Imagine with me for a moment the shame and degradation the Holocaust victims experienced. Imagine the pain of losing absolutely everything — family, friends, hope, confidence — even the semblance of humanity. Imagine the relentless reality that if you don’t die today, there’s a big chance you’ll die tomorrow — whether that be from starvation, or by any of the devised means of mass slaughter.
This is what Elie Wiesel went through as he endured the death camps during World War II. He was one of very few to survive. In an interview 12 years ago, he was asked whether, after all the tragedy he had witnessed, he still had a place for gratefulness inside him. Here’s his reply:
“Absolutely. Right after the war, I went around telling people, ‘Thank you just for living, for being human.’ And to this day, the words that come most frequently from my lips are thank you. When a person doesn’t have gratitude, something is missing in his or her humanity. A person can almost be defined by his or her attitude toward gratitude . . . for me, every hour is grace. And I feel gratitude in my heart each time I can meet someone and look at his or her smile.”¹
And we think our trials are hard? We think our painful experiences are too much to get through? We don’t see how we’re going to make it from this moment even to tomorrow? Yes, I know I have considered such thoughts. Naturally, it’s hard to see beyond the present. And yes, life does hand us hard things, but could it be that we tend to look at things from the wrong perspective? Would God really allow something hard if He couldn’t make something good come of it? Could it be that the hard times are for our good?
I think so.
“No one is as capable of gratitude as one who has emerged from the kingdom of night.”
“Kingdom of night” opens a vivid picture in my mind — my darkest trials, my most formidable situations, and my toughest circumstances. In other words, Elie Wiesel — the Holocaust survivor, writer, and Nobel Peace Prize recipient — is saying that the hard stuff in life is the petri dish for deeper gratitude.
Wiesel draws from his prison experiences when he explains the reality of those who are trapped. Their minds build the prison walls, their thoughts line them with barbed wire. Internal judgements become the patrolling guards, and escape requires tunneling or climbing through those barriers, walking past the guards.
We may not be in a literal prison, but aren’t we the same? We build prisons in our minds by our thoughts and perceptions of situations, other people, and especially ourselves.
How do we escape? For Wiesel, the key that opens the prison door is the key of gratitude. There’s no digging, no secret planning, or anything like that; when we open our eyes to see the giftedness of life through gratitude, we walk out free. On our feet.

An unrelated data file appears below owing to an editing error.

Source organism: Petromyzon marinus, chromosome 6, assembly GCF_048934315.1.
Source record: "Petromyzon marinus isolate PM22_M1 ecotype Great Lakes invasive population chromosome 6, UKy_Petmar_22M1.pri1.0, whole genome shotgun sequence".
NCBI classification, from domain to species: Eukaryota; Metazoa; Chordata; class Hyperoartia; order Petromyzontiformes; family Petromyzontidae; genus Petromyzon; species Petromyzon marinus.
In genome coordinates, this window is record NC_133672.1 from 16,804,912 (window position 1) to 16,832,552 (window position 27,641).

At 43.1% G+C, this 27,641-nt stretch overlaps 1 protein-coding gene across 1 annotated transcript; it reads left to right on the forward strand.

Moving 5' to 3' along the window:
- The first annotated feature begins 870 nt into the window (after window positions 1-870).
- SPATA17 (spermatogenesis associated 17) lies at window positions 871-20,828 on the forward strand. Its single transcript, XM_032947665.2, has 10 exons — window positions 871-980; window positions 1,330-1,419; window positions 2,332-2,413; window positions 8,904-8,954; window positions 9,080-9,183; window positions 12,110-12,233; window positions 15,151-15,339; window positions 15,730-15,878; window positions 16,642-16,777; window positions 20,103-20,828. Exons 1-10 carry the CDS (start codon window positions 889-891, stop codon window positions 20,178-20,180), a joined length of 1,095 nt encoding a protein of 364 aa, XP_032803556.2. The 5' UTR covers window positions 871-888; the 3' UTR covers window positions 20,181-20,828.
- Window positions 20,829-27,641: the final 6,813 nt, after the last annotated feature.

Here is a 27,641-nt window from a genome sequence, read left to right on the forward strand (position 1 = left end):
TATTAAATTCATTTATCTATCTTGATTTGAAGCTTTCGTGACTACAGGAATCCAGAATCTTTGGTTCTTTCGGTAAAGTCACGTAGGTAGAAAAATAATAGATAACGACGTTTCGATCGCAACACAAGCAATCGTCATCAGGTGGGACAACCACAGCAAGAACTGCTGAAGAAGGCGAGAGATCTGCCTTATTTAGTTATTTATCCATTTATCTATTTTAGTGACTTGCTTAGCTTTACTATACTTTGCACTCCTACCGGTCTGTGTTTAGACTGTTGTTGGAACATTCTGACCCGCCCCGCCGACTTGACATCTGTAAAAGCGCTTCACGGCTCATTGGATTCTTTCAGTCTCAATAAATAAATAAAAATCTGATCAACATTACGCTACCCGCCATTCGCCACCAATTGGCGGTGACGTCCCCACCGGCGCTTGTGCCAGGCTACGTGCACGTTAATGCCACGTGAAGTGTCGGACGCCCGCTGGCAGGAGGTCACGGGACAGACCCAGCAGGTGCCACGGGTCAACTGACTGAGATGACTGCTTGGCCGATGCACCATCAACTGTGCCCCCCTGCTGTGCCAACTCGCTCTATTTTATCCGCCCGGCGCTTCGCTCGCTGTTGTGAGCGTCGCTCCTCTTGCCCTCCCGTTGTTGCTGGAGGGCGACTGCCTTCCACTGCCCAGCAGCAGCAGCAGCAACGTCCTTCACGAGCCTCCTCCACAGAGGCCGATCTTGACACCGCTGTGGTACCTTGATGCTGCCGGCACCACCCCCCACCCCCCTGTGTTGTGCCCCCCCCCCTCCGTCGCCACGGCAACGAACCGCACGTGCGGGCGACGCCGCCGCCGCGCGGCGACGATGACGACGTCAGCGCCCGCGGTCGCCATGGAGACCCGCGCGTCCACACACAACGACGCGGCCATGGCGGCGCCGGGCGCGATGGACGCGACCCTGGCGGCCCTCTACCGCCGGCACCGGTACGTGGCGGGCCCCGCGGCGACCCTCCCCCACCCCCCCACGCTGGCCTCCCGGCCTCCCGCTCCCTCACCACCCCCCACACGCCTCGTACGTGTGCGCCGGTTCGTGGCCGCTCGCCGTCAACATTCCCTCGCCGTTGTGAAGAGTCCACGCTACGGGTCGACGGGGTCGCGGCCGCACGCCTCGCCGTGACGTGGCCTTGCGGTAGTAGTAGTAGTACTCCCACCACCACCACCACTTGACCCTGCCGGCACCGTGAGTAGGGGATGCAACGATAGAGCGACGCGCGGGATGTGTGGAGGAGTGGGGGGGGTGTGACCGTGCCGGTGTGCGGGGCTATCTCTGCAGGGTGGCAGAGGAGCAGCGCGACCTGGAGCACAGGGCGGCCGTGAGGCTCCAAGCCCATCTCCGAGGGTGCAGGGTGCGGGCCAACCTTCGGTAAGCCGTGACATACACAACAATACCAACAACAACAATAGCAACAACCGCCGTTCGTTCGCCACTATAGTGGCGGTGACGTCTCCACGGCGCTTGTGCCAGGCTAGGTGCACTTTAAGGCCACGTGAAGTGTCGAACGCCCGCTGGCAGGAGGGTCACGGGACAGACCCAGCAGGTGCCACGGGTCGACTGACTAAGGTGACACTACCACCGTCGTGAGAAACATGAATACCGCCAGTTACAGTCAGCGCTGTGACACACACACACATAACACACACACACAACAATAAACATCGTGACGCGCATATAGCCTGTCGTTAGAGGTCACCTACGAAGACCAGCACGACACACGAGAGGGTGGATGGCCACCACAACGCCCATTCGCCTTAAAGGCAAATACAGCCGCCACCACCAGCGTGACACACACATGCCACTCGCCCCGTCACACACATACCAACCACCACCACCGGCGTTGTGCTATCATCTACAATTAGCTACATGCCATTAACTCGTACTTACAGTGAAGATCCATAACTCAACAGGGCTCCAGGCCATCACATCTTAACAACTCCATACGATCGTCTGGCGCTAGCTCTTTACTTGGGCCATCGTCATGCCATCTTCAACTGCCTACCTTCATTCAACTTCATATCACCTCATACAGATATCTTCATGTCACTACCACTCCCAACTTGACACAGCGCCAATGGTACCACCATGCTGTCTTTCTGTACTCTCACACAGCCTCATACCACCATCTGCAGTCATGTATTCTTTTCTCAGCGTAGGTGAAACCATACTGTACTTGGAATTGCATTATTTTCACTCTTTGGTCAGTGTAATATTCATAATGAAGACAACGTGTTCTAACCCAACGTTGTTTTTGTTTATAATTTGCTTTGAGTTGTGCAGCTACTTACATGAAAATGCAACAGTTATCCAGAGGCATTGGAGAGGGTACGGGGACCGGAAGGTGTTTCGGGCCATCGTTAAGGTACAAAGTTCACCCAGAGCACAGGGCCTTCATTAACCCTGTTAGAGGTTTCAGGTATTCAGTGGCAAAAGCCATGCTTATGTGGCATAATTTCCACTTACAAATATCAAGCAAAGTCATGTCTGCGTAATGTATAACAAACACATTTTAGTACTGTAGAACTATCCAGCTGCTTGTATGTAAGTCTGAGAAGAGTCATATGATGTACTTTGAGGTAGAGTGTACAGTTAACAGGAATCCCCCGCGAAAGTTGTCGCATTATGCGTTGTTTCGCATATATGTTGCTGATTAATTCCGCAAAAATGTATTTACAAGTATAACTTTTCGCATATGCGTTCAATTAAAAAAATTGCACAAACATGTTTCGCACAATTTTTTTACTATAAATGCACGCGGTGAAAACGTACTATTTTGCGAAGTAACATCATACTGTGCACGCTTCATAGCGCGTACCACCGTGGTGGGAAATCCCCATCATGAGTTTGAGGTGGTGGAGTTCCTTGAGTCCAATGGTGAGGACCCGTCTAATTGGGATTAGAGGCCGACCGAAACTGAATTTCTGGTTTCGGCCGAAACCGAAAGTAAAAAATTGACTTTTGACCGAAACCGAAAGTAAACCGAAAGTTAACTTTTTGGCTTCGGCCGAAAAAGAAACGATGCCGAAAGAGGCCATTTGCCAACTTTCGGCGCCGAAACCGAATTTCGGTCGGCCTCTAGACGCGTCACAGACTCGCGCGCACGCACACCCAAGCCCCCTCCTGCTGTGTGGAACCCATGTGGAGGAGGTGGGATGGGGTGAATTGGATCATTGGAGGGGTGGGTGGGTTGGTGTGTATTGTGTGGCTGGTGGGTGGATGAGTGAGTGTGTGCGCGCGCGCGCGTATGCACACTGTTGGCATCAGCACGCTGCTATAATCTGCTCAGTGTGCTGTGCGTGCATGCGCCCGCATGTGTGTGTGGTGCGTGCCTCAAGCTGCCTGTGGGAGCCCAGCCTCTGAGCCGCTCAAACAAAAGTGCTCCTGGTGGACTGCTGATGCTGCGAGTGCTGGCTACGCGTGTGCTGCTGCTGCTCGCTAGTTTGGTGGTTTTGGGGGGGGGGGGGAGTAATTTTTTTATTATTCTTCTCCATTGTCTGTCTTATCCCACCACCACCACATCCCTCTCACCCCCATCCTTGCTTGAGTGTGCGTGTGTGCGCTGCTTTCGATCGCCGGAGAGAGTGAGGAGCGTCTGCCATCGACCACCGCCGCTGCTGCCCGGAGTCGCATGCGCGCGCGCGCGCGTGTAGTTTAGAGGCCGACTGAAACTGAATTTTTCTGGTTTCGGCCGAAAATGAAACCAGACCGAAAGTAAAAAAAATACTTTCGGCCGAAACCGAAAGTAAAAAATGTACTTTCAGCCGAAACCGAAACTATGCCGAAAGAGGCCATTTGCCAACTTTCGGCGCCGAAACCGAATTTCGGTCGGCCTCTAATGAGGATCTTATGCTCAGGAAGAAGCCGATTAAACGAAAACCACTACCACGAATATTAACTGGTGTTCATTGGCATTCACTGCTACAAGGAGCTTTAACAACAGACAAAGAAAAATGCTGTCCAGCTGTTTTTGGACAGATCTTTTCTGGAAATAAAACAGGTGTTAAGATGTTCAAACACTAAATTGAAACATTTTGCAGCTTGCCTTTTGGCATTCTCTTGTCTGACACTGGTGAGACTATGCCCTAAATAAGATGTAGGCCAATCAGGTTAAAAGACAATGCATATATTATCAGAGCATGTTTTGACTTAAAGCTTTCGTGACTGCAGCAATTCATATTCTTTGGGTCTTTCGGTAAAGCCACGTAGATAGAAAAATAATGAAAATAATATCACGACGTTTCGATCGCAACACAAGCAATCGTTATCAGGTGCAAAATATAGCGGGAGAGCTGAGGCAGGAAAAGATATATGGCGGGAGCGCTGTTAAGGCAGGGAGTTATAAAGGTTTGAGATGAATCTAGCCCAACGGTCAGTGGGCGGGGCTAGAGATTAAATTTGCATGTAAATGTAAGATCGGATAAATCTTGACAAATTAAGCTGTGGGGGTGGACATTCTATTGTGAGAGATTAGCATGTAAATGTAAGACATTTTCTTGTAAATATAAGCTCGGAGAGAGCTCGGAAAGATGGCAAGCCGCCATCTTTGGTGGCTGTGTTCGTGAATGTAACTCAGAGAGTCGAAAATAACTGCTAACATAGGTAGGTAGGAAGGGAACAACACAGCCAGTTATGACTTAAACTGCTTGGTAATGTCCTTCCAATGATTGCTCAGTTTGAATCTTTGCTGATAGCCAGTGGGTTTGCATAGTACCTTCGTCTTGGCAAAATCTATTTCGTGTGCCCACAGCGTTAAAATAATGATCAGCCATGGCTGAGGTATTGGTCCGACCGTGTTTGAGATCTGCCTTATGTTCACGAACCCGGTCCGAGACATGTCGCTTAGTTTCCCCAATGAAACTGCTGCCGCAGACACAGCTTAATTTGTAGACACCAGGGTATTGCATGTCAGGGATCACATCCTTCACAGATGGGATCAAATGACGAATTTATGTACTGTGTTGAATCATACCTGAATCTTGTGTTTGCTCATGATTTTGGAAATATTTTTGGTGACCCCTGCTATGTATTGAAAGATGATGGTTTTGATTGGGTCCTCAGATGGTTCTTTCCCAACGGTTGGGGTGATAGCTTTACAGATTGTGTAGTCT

“This simple process [being thankful for what is positive in every situation] has the power to transform your life. If the dust settles and you’re still standing, there’s a reason for it . . . now start walking! You can leave [your] kingdom of night. You can start walking toward the gates right now. Your freedom begins with being thankful for the small things — gaining courage and strength to reach the big things.”²
This radical concept of gratitude isn’t some man’s idea; it came from God. Check out what the apostle Peter said almost 2,000 years ago:
“In this you greatly rejoice, though now for a little while, if need be, you have been grieved by various trials, that the genuineness of your faith, being much more precious than gold that perishes, though it is tested by fire, may be found to praise, honor, and glory at the revelation of Jesus Christ.” (1 Peter 1:6, 7)
Of course, the ability to give thanks to God, even when life is rough, is a gift in itself. Gratitude is definitely not our natural response in the face of challenges, but as we recognize and acknowledge the goodness of God to us in sending His Son, who was mocked, scorned, and hated by His very own creation, we begin to recognize that this life is not about us. It’s all about Jesus.
Because of Him, there is hope. And, as we consider His attributes and all that He has done for us, what is there not to praise? Isn’t Jesus entirely worthy of our gratitude?
“God, a God of mercy and grace, endlessly patient—so much love, so deeply true—loyal in love for a thousand generations, forgiving iniquity, rebellion, and sin.” (Exodus 34:6, 7)
No matter what we face, Christ’s love for us rings true (John 3:16, Romans 5:8, Romans 8:39). He is always with us (Matthew 28:20), and we can always be thankful. Not necessarily for every situation, but in every situation.
“In everything give thanks; for this is the will of God in Christ Jesus for you.” (1 Thessalonians 5:18)
¹Retrieved on February 6, 2006, from http://www.oprah.com/omagazine.200011/omag_200011_elie_b.jhtml
²Retrieved on January 10, 2006, from http://www.pubs.org/eliewiesel/life/henry.html